PARIS — Top French actors and directors converged at Chaumet’s headquarters in Paris on Monday night to celebrate the industry’s rising talents.
Coming a day after a march that brought an estimated 1.5 million people to the streets of the French capital in the wake of a series of terrorist attacks, the event prompted soul-searching from young actors and their mentors.
Eric Judor, best known as half of the popular comedy duo Eric and Ramzy, was mulling the limits of freedom of expression in the wake of the attack on satirical newspaper Charlie Hebdo last Wednesday that left 12 people dead and set off a chain of related killings that claimed five more victims.
“It’s made me question a bunch of things and it’s too early to analyze anything. We’re still living it,” said the actor and writer, who has starred in spoofs such as “Halal State Security” and “Don’t Die Too Hard!”
He was accompanying Philippine Stindel, who recently made her big-screen debut in “Mercuriales,” an art-house film set in the multicultural suburbs of Paris. She described her character as “a slightly extroverted girl who is struggling to make a living, who wants to be a dancer and who ends up becoming a stripper.”
Why did she pick Judor as her “godfather” for the annual event? “Because I used to be a stripper in the Nineties,” he interjected, proving his comedic reflexes are still intact.
Jean-Marc Mansvelt, recently appointed chief executive officer of Chaumet, huddled in a corner with his predecessor Thierry Fritsch as guests including Nathalie Baye, Mélanie Laurent, Louis Garrel, Anaïs Demoustier, Valeria Bruni Tedeschi, Laura Smet and Ludivine Sagnier jostled for elbow room in the jam-packed venue.
Claire Dévé-Rakoff, the jeweler’s creative director, plopped into a seat in a dark side room to catch a screening of the short black-and-white film by Mathieu César featuring the 32 budding thespians vying for the prize for most promising actress and actor at the César Awards, the French equivalent of the Academy Awards.
She said she was caught up in the popular fervor and decided to join Sunday’s march, despite fearing another attack.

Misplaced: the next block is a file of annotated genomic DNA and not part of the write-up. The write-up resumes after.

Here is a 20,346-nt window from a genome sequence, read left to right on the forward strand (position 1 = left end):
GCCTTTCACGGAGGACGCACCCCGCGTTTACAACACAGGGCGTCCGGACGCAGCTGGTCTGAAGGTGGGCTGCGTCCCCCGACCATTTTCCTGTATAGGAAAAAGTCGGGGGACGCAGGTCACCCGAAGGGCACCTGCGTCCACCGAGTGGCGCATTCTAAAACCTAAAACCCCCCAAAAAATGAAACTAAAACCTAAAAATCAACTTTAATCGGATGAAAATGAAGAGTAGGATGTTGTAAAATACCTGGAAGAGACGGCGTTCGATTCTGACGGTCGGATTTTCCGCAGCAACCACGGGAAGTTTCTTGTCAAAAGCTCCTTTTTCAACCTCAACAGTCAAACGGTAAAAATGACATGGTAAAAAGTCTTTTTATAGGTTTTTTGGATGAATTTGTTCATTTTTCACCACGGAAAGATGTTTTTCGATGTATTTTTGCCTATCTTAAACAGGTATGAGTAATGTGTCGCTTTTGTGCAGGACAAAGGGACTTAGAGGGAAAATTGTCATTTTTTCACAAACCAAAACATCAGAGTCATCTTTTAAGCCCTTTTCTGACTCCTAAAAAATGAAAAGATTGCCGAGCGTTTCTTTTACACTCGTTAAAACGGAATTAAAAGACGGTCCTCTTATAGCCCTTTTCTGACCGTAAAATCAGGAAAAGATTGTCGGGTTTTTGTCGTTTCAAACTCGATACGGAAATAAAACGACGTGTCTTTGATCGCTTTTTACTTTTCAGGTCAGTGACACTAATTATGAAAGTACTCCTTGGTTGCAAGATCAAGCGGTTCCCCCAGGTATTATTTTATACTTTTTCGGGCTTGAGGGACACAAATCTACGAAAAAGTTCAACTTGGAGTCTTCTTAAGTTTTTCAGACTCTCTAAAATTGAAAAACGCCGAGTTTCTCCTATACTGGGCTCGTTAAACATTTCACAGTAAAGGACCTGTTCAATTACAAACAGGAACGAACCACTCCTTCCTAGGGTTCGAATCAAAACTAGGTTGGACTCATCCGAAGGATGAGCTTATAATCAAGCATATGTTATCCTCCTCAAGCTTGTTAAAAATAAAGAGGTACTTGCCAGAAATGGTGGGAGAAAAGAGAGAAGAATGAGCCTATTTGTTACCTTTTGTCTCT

Raphaël Personnaz, currently on screens in serial crime thriller “L’affaire SK1,” said he went on stage at the Théâtre Hébertot to perform in Beau Willimon’s play “Farragut North” on the day of the Charlie Hebdo massacre.
“I had performed it 115 times. That 116th time was peculiar, because we felt the meaning and weight of each word,” he recalled. “There was an intensity of emotion I have never felt before. I get the feeling that we’ve understood that art and culture can help us make sense of this world that is increasingly beyond our grasp.”
Baye called for “tolerance, open-mindedness and goodwill” as the country heals from its worst terror attacks in more than half a century. “With globalization, there will be a growing mix of races, cultures and religions, and that is also what will make countries rich. You have to move with the times,” she said.
The veteran actress will be seen with newbie Ariane Labed in Belgian movie “Prejudice” next spring. Labed, who has earned plaudits with her starring role in Lucie Borleteau’s recently released debut “Fidelio, l’odyssée d’Alice,” also has a cameo in the upcoming “The Lobster,” with Colin Farrell and Rachel Weisz.
Labed said she hoped the young generation would remind filmmakers of their role as artists.
“Since this is also an industry, I think we tend to forget that we’re here to ask questions, that we’re artists, so I would like us to go back to basics and start figuring out together what exactly cinema stands for, what kind of freedom it gives us, because it’s a very young art form and we can do anything with it,” she mused.